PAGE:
Arista, Jive and J Records fold as artists ushered under RCA name
What's in a name? Ask the common consumer which artists are -- or, rather, were -- on Arista, Jive or J records recently and you might get just a couple answers, if any. Those names may not carry much weight or the weight that they used to with music fans.
RCA Records CEO Peter Edge and COO Tom Corson agree, at least in part. Sony Music is retaining the artists under those three labels and putting them under the larger RCA umbrella. So now acts like Usher, Britney Spears, Pink, Foo Fighters, previous "American Idol" stars like Jennifer Hudson and more will all be officially RCA artists. This, after months of blood-letting on a staffer level and dropping acts like "AI's" Lee DeWyze and Britain's "X Factor" contestant Diana Vickers.
Arista was established in 1974 by Clive Davis; he also started J in 2000. Barry Weiss' Jive was perhaps best know for its pop signings around the turn of the millennium with entertainers like Spears and Justin Timberlake (and his former band N*Sync).
"The path we've taken is to refresh RCA, so we're going to retire those brands," Corson told The Hollywood Reporter. "There may be a reason down the line to bring them back, but it's a clean slate here."
Where I get a little confused is Corson's insistence that RCA will be defined by its artists... and by itself simultaneously.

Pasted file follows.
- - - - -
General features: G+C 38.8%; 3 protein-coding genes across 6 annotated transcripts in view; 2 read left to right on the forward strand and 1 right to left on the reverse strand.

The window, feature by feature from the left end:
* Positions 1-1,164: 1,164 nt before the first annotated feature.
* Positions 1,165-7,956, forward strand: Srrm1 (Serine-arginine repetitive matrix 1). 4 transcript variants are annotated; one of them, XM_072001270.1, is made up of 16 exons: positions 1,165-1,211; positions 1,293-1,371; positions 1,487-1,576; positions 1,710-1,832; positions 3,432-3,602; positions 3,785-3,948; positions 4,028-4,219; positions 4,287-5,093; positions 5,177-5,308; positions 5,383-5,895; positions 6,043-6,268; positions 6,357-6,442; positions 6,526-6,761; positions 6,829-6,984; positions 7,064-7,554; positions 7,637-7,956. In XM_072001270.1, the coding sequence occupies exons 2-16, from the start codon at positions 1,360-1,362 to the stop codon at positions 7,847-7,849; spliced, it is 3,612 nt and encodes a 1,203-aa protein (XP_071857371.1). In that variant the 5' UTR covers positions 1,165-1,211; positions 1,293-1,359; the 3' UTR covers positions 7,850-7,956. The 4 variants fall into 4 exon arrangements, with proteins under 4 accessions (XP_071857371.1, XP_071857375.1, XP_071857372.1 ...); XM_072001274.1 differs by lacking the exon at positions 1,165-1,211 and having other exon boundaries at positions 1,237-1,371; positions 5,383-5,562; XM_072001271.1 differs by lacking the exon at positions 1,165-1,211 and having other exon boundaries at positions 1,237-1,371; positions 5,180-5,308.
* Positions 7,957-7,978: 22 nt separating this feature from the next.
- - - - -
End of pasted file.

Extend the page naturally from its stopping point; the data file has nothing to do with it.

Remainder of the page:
"The concept is that there is value in branding RCA and not having it confused or diluted by other labels," he said. But then, "The artists have all been supportive. We didn't make this move without consulting our artists, and we haven't had any push-back. Frankly, they're the brand. We're defined by our artists."
So Jive, J and Arista diluted the RCA brand, but what is the RCA brand anyway except a roster of names?
Consumers don't buy based on what an RCA artist is, or what a Jive artist was, because those label groups put out a variety of genres and big-name artists. Certainly, there are independent labels or genre-focused labels that fans trust to lead them to new artists (think Sub Pop, or Def Jam) but giant labels like Columbia (also owned by Sony) host artists from Kreayshawn to Tony Bennett. How can one "brand" a giant umbrella group like RCA, other than make it bigger?
This move just looks like another way to trim the fat in a still-slender music economy, even with album sales up 3%. Remember when Sony still had BMG in its name? Is this like Clear Channel trying to align itself with why you "heart" radio? Talk about dillution.